All POWER To The People
Dana Williams
Lord Acton once said that power corrupts, and that absolute power corrupts absolutely. Although he was not referring to electrical power, the same could be true in the following case. On Thursday August 14th, 2003, electrical power went down in much of the Northeastern US and Eastern Canada. Most of this power was generated by highly-centralized private power, in an “absolute power” sort of way.

Speaking as someone who was in the dark for roughly five hours on Thursday night in Ohio, it was a great opportunity for us to reflect on the really important things in life. Regarding energy policy, it makes perfect sense for the US (and the American people) to start seriously considering a few things.

First, we should decentralize all power production facilities. Think about how tough it is to accidentally or intentionally take down things like the Internet. (Or terrorist cells, for that matter). This is a wise policy that would create more local decision making ability, autonomy, efficiency, stability, and creates fewer opportunities for problems to occur. Decentralization can also help fend off private monopolies and price gouging.

Second, we need to convert present production facilities to alternative energy. Why the fuck are we continuing to increase coal and nuclear consumption when amazing technology exists for solar, wind, and other renewable power? Most of the existing energy resources are non-renewable, dangerous to the environment (in both extraction and utilization terms), and fuel (no pun intended) US wars for resources (especially oil).

Third, stop the absurd deregulation efforts that have been occurring in the US. Whether it's from Enron or the Niagara-Mohawk Power Company or First Energy, in the California energy crisis or on the Eastern seaboard, privatization is stupid. Just look at what happens in places like Rio de Janeiro, Brazil or in so many countries where the power company has been privatized. Privatization does not benefit the individual citizens who use electricity, it benefits the shareholders of that particular company, while removing control over its actions, prices, and energy from the hands of consumers.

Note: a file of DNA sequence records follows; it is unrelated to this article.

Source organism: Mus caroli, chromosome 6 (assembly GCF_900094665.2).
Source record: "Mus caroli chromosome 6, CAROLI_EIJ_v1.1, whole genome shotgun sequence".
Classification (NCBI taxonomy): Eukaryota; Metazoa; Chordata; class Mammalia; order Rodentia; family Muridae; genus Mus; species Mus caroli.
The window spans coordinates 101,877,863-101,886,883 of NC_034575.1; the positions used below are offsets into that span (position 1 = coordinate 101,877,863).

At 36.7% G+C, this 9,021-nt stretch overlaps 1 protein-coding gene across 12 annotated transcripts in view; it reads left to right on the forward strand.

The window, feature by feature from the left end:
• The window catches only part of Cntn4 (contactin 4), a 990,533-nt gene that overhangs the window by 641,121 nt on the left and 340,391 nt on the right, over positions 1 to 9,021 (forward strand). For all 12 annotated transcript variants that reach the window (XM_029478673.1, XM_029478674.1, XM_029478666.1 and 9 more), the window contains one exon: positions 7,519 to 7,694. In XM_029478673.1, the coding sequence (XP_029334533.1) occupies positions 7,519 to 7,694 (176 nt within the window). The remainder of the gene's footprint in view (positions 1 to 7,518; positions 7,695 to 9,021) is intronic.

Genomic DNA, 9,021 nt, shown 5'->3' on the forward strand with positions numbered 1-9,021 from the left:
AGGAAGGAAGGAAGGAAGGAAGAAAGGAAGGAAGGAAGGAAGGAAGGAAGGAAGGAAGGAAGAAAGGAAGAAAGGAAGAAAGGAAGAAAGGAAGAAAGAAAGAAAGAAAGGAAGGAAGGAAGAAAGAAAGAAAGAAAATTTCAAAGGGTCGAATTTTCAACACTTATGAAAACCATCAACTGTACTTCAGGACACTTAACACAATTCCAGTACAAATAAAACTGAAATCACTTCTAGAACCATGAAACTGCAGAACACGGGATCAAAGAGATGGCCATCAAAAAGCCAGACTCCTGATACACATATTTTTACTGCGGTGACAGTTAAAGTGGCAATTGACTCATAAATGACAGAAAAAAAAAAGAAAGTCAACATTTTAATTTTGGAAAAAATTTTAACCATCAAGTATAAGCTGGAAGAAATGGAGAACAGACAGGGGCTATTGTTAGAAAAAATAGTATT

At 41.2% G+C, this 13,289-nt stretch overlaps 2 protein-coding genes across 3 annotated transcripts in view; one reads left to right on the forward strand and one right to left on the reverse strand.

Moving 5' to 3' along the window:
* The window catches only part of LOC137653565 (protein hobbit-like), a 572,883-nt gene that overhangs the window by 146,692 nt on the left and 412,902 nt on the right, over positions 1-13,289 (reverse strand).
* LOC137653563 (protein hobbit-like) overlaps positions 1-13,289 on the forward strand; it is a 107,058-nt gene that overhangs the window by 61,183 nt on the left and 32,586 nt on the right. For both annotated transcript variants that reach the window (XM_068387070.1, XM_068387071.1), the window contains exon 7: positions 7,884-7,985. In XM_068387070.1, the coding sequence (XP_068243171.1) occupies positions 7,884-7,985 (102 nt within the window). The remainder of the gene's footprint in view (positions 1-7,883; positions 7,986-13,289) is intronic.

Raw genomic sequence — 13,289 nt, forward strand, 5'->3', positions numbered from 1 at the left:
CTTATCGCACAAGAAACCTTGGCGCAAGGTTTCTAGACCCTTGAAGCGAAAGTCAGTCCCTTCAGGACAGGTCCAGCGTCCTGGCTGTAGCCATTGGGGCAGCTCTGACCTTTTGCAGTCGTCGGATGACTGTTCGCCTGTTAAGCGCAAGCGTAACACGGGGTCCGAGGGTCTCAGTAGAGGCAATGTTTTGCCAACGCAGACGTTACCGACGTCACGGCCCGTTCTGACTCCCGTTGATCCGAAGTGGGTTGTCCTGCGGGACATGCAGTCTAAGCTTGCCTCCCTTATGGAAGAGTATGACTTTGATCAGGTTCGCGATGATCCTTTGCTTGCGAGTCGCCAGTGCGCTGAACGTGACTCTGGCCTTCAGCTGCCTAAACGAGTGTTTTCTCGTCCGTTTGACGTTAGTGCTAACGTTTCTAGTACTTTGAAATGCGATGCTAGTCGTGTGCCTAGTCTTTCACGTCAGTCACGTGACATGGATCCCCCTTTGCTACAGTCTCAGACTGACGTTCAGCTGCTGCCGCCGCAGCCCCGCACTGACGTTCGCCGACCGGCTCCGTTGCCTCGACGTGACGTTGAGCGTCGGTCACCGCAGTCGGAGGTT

Finally, we all need to stop using so much damn energy!! Many of the main elements of our economy can help us consume less. Houses can be built so much more energy efficient these days and cars can be (but aren't being) made more gasoline efficient. Overarching national-priorities should be established, but first discussed and pursued locally. Back in the late 1970's, the Carter administration started some good energy conservation programs (subsequently ended by Reagan) that are even more needed now. The US has roughly five percent of the world's population, but uses as much as 40 percent of its resources. If other countries began to consume electricity on the level of the US, the world would be in the shitter real fast.

Some of this occurred to me as I was biking around Thursday evening (since the roads were so empty!!), but even before that, when I was riding a bus back from Cleveland, Ohio another thought hit me-- now we have a small idea about what Iraq is going through right now, and have been going through for nearly 14 years. Refrigeration, water pumps, air conditioning, etc.... all useless. Whether it's due to US bombs or accidents in New York state, we have to start thinking about the foreseeable consequences of our actions and lifestyles.

Hopefully the American people can begin to expand their world view in order to realize that their overindulgence is at the root of many problems. They also need to realize that there is a world outside of the US,a nd that our actions have even more direct impacts on it than just hogging all the resources-- if it takes a blackout for 50 million Americans to realize how hard life is for a populace with no electricity, than maybe good things can come from it. If the American people subsequently can understand that tax-paid bombs that fell on Baghdad and Basra in Iraq destroyed some of the most basic means to survive in the modern world, and walk away from this reality with a strong sense of moral revulsion, the blackouts will have been well worth it (with notable exceptions of accidents and harm done to those whose lives our dependent upon electricity such as in hospitals).

This time may not have been a “terrorist” attack (although in some ways it might have been), but next time it might be. Hopefully, the American people will avoid the fear-mongering that will call for more reactive, defensive measures, and instead push for proactive solutions that do not blame “the evil-doers” and deals with the root problems in our own backyards (and power stations).